There was the knock at the door we had all been waiting for. I had been in the middle of my lecture about being nice and respectful when the knock came. There was a mad rush for the door as eight pairs of feet scrambled to get to the door first. The door flew open and the room grew silent as the man of the hour stepped across the threshold. It was my friend John Power smiling at each child as he pushed his walker into the room. We had been baking for soldiers overseas and the girls worried if their presents would find real soldiers so far away. John had come to tell his story. We had been waiting for days to see this genuine soldier! As I ushered him to a chair you would have thought he was the Pied Piper. The children fell at his feet and could not take their eyes off him. At first, the kids just stared at him and the ribbons and pins on his VFW hat. Then, as he uttered, "Thank you for inviting me here today"- the sound barrier was nearly broken when the mesmerized children broke their silence, "John Power are you still a soldier? Did the Taliban hurt you? Are those real medals on your hat? John Power!."
He smiled at the children, held up a hand and said, "Now I have answers to all your questions, but first I just have to know, is it true that all these presents are for soldiers overseas?" The din rose again when three girls, sounding like ten, said, "John Power, this box is going to sailors and marines and this one is going to an army soldier.John Power, do you like cookies too?" John Power's smile lit the room as he said, "Oh every soldier loves cookies from home". He smiled again as he arranged his hat on his knee and said, "I am so proud of you for doing this. Did you know I was a soldier once a long time ago? I served in a war called Vietnam. I wanted to be a good soldier, but it wasn't always easy to be brave. It was always dirty, smelly and hot there, even when it rained. I spent a lot of time trying not to think about my family and home. Sometimes soldiers would miss their families so much they would even share their mail with each other just to have something else to read or dream about. One night while we were on patrol I was wounded. They took me in a helicopter to a hospital in a place called Danang. Some days I had so much pain and felt so lonely I would hide my face and cry into my pillow. A fellow came along and handed out medals." He showed us his hat covered with many ribbons, a V, and other decorations I did not recognize.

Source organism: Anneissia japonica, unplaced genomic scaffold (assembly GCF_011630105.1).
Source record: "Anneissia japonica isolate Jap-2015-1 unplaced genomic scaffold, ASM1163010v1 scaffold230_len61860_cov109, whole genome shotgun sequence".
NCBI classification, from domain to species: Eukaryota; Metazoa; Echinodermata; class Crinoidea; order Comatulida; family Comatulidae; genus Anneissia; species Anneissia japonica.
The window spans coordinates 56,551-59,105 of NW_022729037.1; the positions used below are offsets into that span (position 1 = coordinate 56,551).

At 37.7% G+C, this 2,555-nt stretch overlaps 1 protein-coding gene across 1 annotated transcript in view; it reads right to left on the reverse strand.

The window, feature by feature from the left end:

As he spoke, a small hand hesitantly reached up to him and he extended his hat saying that it was alright to touch it. Instead, the tiny hand reached out to touch his knee and as he looked into the eyes of my young daughter, he realized the touch was for him and she said, "I am glad you are ok John Power." With a smile and a wink John went on with his story, "The next day someone came around handing out mail and I prayed for mail. The prayers worked! I got some letters from my family and a crunched up dented shoebox that looked as if it had traveled the world twice already. I did not recognize the return address, but I really didn't care, as long as it had come from home. I ripped it open and found the most beautiful letter I may have ever seen. It was from a little girl who had drawn my name from a hat at her church. I could not believe that someone so far from my hospital bed would make cookies for a lonely soldier. She said she was very proud of me and hoped I would come home soon. I still have that letter, but I don't still have those cookies! They were hard like rocks and six weeks old but they were the best cookies I have ever eaten. I got myself a big cup of hot chocolate and I ate each and every crumb."
John sat back for a moment with a look of pure joy in his eyes and smiled again. The children, still at his feet, sat staring at him as if he were Superman or Gandhi or their favorite rock star. Maybe he was all of those things in just that one moment of their lives. He sat forward and said, "If you are worried that soldiers might not like your cookies, they will! If you are worried they won't like your letters, oh I promise they will. Some might even keep them in their wallet for the thirty years. I want you to know, if you think you can't make a difference, don't worry about that children. You already have. You have touched an old soldier's heart and I know you will touch the hearts of young ones too."
When it was time for John to go, the children followed him to the door. He turned and thanked them again for being so kind to soldiers so far away from home. As the house grew silent, the girls turned to me and asked if we could make more cookies. They each rolled out and baked star and tree cookies. Then each girl frosted and sprinkled until there was a small box full. It turns out these cookies were for John Power, a hero in his own right.